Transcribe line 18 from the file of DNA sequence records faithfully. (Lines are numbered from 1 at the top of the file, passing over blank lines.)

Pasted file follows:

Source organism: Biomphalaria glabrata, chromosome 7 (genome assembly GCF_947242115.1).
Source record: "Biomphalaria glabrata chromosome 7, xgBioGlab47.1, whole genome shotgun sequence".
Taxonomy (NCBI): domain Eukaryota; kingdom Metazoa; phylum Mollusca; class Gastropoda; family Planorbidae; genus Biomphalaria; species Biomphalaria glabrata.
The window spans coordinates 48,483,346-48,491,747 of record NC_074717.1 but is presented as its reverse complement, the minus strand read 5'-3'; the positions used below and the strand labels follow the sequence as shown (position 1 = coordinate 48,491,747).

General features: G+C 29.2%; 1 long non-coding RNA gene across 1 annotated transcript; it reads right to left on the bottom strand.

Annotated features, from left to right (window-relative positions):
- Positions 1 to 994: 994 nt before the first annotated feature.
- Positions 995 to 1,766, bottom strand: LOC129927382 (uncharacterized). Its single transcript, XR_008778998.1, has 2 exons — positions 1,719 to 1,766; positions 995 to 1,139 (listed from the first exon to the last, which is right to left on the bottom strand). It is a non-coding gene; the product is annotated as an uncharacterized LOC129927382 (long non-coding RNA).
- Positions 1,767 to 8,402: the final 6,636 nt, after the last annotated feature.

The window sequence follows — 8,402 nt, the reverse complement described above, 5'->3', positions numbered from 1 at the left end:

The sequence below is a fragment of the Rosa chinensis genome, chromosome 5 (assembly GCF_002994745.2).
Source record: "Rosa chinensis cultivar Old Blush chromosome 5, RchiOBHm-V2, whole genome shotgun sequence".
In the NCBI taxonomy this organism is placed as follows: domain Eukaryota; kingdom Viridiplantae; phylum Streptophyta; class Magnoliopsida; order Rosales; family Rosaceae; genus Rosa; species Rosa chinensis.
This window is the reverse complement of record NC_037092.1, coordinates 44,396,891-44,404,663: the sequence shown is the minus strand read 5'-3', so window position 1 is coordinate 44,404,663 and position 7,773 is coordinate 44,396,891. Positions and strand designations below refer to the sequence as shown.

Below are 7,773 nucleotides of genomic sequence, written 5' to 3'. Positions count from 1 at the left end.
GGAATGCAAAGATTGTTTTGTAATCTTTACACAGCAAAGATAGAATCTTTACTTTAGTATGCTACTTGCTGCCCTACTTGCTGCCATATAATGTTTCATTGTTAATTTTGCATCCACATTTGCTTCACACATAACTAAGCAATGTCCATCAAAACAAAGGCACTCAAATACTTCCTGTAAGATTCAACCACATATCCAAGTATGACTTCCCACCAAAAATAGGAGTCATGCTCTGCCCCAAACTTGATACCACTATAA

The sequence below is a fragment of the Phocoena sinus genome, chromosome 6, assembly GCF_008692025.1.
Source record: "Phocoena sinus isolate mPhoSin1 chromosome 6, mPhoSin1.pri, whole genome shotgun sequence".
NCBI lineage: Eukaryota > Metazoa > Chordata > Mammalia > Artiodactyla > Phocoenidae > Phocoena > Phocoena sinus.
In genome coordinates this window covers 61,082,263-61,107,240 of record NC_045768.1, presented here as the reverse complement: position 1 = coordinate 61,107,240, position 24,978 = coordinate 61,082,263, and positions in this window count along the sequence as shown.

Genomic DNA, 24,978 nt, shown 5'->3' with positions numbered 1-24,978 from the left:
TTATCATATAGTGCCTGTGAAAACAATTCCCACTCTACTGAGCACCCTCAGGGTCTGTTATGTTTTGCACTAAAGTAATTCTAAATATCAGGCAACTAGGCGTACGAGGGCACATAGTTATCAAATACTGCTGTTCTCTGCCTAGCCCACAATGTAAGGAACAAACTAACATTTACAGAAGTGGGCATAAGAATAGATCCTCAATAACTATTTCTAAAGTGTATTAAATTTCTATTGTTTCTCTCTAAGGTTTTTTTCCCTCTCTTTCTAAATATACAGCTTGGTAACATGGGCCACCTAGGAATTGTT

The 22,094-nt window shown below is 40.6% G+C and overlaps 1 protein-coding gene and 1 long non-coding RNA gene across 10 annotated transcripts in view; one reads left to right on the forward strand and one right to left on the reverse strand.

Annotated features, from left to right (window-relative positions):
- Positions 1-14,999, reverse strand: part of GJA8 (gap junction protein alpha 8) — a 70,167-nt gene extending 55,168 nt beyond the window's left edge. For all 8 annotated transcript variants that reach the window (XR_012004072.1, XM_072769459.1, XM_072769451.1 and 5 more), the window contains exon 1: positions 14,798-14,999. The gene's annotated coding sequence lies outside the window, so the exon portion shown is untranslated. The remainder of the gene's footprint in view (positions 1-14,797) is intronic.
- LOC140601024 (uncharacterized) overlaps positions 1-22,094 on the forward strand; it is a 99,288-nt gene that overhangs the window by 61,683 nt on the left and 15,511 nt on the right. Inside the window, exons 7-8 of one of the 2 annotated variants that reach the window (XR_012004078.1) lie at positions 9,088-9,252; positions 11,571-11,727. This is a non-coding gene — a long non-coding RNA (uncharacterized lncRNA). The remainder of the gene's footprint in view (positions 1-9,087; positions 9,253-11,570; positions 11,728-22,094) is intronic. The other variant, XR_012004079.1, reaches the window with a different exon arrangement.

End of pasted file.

Source record: "Phocoena sinus isolate mPhoSin1 chromosome 6, mPhoSin1.pri, whole genome shotgun sequence".